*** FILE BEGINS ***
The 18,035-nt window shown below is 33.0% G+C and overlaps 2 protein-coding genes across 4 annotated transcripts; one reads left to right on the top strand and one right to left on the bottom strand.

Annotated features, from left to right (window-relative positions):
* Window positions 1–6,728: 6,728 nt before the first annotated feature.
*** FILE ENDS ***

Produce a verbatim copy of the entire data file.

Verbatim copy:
The 18,035-nt window shown below is 33.0% G+C and overlaps 2 protein-coding genes across 4 annotated transcripts; one reads left to right on the top strand and one right to left on the bottom strand.

Annotated features, from left to right (window-relative positions):
* Window positions 1–6,728: 6,728 nt before the first annotated feature.